Some of you may remember a few years ago I tried a subscription box service called Scribbler. If you'd like to learn more about what attracted me to this service, or why I discontinued it after more than a year, please click the link in my "Labels" below.
However, a couple of times since cancelling I've given them another chance. The last time I did so was February 2022, and I was extremely disappointed. Yet, for some unknown reason I had an overwhelming need to try again for their fifth anniversary box. Maybe I was feeling nostalgic, maybe I was hoping for a surprise, or maybe I was simply going through withdrawals because it had been weeks since I'd stepped into an actual bookstore.
No matter the reason, I was pleasantly surprised. Perhaps it is ironic that this month's theme is "Taking Chances".
First, for those who are not familiar with this service, you can pay a fee (one time, annually, or monthly) to receive shipments of "selected for you material" pertaining to writing. Touted as "The only subscription box for novelists - created by authors, for authors." The monthly box can be purchased for just $27.50 - $29.99. However, don't forget the additional ten dollars or so a month in shipping.
The website claims the box will help novelists do the three most important things: stay motivated, improve craft, and connect with writing professionals. Inside each box is - curated writerly gifts, a new release novel, a revision letter from an editor, an exclusive invitation to chat with a publishing professional, and a collectible "writing passport" from a bestselling author. To learn more: https://www.goscribbler.com/
Two things I noticed upon receiving this latest box. First, the box had a slight change. It's still the same typical brown box with their logo and design. However, this month the text was in all white instead of the usual black. While that's not a huge deal for me, it was an interesting touch to celebrate an anniversary. The second thing I noticed upon opening the box was the missing confetti packing. This was a wonderful surprise for me. I've always hated the messy confetti packing strips. This time, they simply wrapped the items in a tissue paper sporting their logo.
Upon unwrapping the paper, instead of the customary writing exercise/contest postcard there was a card simply thanking me for continuing to support them. The "Curated Writerly Gifts" this month include a shiny typewriter sticker, a "READ" pin with an interesting skeleton/guitar image, a magnet with a quote by Erasmus, a package of Gary Poppins popcorn, a waterproof notebook (yes, even the paper is supposed to be waterproof), this month's featured novel, and an individually published copy of a stand-alone prequel short story (see picture above).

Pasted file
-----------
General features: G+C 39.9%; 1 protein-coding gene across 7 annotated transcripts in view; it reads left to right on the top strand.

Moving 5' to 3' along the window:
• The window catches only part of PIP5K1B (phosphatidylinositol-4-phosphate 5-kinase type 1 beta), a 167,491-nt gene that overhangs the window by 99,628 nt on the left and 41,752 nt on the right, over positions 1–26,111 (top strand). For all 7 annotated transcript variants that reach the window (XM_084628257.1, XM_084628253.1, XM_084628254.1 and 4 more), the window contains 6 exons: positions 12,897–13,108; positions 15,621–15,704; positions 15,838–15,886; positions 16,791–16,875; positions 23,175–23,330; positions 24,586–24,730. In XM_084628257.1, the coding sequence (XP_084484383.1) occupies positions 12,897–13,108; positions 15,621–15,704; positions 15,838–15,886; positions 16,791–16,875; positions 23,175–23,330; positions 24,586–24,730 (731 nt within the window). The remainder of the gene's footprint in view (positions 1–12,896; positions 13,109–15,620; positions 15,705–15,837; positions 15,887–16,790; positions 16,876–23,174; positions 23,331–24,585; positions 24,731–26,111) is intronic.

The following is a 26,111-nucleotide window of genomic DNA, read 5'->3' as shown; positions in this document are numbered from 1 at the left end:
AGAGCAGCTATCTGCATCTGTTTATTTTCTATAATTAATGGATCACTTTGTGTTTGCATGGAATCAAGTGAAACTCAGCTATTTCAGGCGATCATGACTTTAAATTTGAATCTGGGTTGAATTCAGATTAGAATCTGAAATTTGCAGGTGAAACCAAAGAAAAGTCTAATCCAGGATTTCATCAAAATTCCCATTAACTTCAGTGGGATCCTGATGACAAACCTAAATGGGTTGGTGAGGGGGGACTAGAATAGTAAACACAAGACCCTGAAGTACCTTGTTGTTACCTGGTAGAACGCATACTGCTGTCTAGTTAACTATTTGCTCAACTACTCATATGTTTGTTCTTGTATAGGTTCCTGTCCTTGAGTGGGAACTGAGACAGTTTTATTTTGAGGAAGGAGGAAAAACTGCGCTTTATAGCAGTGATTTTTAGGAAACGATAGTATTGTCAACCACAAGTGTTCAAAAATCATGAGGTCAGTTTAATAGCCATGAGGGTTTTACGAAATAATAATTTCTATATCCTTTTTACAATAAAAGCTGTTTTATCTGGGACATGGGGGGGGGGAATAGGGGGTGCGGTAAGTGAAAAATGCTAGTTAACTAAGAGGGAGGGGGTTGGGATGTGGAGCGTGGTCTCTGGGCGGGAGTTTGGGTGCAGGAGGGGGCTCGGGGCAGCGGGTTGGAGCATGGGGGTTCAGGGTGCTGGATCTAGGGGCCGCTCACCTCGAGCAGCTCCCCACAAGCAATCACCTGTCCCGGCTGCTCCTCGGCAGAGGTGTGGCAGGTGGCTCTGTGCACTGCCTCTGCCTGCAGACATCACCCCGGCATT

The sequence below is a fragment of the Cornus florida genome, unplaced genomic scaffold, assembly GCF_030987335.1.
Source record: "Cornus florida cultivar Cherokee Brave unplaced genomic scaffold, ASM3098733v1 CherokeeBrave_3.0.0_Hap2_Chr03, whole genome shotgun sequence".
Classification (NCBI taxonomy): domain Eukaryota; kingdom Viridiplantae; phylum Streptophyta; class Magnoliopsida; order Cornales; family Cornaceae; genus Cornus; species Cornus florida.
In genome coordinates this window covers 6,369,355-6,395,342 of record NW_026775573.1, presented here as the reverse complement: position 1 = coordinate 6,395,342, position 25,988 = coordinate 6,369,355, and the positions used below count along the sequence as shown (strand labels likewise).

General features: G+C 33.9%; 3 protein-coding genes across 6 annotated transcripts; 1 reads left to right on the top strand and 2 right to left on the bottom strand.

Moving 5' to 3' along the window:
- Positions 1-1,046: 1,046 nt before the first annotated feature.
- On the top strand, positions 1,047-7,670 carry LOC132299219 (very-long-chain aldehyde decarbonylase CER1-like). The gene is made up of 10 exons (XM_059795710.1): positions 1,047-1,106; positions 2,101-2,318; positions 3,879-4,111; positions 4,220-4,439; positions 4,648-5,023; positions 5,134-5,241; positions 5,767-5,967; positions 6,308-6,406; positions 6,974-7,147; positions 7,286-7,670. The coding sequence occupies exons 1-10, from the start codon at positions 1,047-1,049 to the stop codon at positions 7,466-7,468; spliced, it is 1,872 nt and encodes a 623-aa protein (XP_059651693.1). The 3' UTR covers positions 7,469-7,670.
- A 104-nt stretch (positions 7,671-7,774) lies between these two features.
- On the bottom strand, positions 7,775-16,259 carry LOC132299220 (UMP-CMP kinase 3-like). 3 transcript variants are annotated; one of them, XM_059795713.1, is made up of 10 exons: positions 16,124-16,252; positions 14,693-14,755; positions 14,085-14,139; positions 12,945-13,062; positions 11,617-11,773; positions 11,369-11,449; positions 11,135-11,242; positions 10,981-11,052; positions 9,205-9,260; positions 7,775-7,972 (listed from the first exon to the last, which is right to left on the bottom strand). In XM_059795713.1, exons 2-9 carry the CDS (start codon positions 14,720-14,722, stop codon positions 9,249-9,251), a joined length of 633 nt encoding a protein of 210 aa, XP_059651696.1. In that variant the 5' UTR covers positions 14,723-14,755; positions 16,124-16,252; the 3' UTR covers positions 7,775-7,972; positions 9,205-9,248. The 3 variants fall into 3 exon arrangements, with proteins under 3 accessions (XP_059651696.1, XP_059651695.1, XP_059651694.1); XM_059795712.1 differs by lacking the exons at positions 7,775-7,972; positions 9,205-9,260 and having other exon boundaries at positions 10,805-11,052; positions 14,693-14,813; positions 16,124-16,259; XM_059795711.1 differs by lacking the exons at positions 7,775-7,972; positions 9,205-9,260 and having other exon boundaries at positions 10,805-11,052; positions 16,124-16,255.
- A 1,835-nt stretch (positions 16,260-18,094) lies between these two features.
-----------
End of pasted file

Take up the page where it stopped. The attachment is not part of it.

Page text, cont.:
Emmi Castor grew up in a small town near Salem. Her home is centuries old, originally built by an ancestor renowned for witchcraft. Her grandfather converted the house into the Museum of Magic, collecting the arcane and putting it on display for all to see. But Emmi knows one thing for absolute certain…
Magic is not real.
But then a fae boy named Puck appears inside her house, the broken remains of a centuries-old witch bottle at his feet. At nearly the same time, a Hunter arrives on her doorstep, weapons drawn. Ghostly shadows call to her from the mirror, and Emmi’s grandfather is missing—perhaps kidnapped by nefarious fae, perhaps victim to the those who prey on magic.
History hides the truth.
Puck tells Emmi that she has the power to protect magical beings. He’s fae, but he’s also her only ally, and together, they explore the real-life history of witchcraft mingled with the unknown influence of the fae. Emmi must reconstruct the witch bottle, save her grandfather, and maybe even fall in love…but she has to be careful.
You can never trust the fae.
This is truly a story told like no other--the author wrote the text one chapter at a time in conjunction with reader votes, dice roles, tarot card pulls, and other forms of chance! The end result is a fun, unexpected romp where you never know what will happen next...but other than the fictional main characters, all the history and lore in the book is based on real events, archives, and texts.
What about you? Have you read anything from this author? Do you subscribe to any boxing services? What do you recommend? Have you heard of SCRIBBLER? Are you tempted to join?